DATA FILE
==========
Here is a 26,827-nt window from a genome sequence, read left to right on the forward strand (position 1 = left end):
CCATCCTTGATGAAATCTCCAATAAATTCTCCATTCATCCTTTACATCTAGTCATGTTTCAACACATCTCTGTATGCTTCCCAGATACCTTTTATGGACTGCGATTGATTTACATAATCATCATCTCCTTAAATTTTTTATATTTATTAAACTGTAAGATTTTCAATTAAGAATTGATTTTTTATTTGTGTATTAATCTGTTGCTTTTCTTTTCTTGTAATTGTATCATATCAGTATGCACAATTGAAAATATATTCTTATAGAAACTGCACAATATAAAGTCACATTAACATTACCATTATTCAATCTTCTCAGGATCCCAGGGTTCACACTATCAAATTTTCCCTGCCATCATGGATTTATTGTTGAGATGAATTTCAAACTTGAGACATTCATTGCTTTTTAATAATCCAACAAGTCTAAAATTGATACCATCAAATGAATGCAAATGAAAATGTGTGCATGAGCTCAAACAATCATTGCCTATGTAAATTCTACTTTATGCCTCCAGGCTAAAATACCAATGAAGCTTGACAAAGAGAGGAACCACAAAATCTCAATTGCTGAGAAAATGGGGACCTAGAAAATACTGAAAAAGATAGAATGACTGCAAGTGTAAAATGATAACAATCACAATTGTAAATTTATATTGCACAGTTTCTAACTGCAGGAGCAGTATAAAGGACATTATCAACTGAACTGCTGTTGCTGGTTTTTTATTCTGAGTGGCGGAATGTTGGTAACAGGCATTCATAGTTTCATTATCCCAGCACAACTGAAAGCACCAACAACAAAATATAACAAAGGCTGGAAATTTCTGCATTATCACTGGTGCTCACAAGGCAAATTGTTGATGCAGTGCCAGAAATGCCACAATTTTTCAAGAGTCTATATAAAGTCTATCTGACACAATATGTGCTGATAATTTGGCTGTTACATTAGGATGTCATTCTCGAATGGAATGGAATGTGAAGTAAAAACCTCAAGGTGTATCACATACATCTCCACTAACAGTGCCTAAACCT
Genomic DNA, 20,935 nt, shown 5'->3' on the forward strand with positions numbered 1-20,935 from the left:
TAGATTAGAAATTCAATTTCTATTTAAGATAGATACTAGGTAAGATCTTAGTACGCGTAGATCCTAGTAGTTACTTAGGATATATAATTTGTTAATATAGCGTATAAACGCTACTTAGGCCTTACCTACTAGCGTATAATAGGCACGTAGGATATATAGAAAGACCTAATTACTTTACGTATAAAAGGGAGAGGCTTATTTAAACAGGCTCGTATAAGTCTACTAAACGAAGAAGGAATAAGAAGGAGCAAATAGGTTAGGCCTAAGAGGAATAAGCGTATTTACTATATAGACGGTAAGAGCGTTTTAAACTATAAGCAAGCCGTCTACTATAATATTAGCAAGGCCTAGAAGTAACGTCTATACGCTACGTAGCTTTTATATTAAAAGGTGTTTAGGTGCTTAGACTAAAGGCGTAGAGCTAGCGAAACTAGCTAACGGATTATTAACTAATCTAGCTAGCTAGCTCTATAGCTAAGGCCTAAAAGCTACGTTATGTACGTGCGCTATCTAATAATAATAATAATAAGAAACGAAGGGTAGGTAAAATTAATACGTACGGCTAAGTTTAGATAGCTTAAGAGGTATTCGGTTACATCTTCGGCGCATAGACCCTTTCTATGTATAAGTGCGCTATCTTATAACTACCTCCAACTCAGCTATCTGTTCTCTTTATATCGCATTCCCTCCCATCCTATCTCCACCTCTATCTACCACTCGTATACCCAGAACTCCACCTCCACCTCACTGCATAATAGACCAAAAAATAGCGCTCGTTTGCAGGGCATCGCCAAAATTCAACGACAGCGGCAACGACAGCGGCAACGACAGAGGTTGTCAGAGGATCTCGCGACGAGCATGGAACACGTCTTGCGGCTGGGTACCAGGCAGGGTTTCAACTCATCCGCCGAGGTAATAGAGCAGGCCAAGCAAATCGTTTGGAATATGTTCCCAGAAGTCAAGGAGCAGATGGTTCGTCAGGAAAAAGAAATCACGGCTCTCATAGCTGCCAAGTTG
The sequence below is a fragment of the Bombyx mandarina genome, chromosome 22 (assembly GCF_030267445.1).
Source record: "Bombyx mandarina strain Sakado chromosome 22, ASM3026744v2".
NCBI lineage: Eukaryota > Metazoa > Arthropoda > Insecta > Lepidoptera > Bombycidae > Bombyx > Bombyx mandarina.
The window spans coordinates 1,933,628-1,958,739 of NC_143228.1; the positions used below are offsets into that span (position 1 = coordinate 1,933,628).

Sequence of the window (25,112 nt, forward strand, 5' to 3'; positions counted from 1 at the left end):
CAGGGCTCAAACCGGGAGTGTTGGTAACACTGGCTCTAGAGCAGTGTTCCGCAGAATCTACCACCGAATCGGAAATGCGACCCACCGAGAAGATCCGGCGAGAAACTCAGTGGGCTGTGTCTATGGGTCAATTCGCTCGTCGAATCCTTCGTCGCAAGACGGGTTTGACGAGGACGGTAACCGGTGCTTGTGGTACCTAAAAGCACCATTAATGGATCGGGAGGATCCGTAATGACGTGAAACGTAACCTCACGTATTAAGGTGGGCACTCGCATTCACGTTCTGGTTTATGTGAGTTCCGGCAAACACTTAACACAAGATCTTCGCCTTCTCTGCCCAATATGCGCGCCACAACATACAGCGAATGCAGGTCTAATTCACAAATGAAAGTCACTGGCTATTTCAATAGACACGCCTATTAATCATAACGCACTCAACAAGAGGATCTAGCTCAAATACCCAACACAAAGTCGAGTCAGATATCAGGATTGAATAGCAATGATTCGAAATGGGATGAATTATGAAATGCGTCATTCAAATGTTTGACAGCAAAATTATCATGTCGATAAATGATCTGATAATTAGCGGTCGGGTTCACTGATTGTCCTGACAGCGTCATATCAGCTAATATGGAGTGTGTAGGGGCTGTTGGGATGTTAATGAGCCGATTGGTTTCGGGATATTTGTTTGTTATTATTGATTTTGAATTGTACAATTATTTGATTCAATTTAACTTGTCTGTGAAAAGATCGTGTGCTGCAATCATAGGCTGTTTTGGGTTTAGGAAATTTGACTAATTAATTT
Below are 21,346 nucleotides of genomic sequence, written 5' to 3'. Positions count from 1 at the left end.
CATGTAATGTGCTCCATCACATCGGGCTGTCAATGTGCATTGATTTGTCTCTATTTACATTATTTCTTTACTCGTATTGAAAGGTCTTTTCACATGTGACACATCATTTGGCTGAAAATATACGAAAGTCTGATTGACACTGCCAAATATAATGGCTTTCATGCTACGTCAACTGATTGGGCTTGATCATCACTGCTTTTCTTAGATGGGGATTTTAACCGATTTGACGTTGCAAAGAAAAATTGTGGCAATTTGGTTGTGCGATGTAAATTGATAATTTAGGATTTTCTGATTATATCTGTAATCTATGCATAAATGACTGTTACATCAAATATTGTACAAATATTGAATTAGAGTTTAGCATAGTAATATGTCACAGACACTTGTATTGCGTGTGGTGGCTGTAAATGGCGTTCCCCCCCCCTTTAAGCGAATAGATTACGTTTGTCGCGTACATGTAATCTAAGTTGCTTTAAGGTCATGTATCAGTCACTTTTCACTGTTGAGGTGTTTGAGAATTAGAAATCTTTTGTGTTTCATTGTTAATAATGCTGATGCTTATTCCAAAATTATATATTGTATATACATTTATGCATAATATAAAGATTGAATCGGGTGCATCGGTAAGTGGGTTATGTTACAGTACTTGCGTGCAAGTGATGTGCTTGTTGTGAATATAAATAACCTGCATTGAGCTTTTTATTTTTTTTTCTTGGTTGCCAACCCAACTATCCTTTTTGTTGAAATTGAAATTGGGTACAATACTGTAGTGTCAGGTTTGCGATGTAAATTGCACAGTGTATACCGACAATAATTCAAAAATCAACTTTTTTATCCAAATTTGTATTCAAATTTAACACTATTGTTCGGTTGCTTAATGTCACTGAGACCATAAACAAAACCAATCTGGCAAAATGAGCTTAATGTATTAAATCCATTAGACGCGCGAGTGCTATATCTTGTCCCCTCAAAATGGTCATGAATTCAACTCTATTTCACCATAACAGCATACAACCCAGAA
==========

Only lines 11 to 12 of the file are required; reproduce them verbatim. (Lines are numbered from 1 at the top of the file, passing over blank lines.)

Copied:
Below are 21,346 nucleotides of genomic sequence, written 5' to 3'. Positions count from 1 at the left end.
CATGTAATGTGCTCCATCACATCGGGCTGTCAATGTGCATTGATTTGTCTCTATTTACATTATTTCTTTACTCGTATTGAAAGGTCTTTTCACATGTGACACATCATTTGGCTGAAAATATACGAAAGTCTGATTGACACTGCCAAATATAATGGCTTTCATGCTACGTCAACTGATTGGGCTTGATCATCACTGCTTTTCTTAGATGGGGATTTTAACCGATTTGACGTTGCAAAGAAAAATTGTGGCAATTTGGTTGTGCGATGTAAATTGATAATTTAGGATTTTCTGATTATATCTGTAATCTATGCATAAATGACTGTTACATCAAATATTGTACAAATATTGAATTAGAGTTTAGCATAGTAATATGTCACAGACACTTGTATTGCGTGTGGTGGCTGTAAATGGCGTTCCCCCCCCCTTTAAGCGAATAGATTACGTTTGTCGCGTACATGTAATCTAAGTTGCTTTAAGGTCATGTATCAGTCACTTTTCACTGTTGAGGTGTTTGAGAATTAGAAATCTTTTGTGTTTCATTGTTAATAATGCTGATGCTTATTCCAAAATTATATATTGTATATACATTTATGCATAATATAAAGATTGAATCGGGTGCATCGGTAAGTGGGTTATGTTACAGTACTTGCGTGCAAGTGATGTGCTTGTTGTGAATATAAATAACCTGCATTGAGCTTTTTATTTTTTTTTCTTGGTTGCCAACCCAACTATCCTTTTTGTTGAAATTGAAATTGGGTACAATACTGTAGTGTCAGGTTTGCGATGTAAATTGCACAGTGTATACCGACAATAATTCAAAAATCAACTTTTTTATCCAAATTTGTATTCAAATTTAACACTATTGTTCGGTTGCTTAATGTCACTGAGACCATAAACAAAACCAATCTGGCAAAATGAGCTTAATGTATTAAATCCATTAGACGCGCGAGTGCTATATCTTGTCCCCTCAAAATGGTCATGAATTCAACTCTATTTCACCATAACAGCATACAACCCAGAA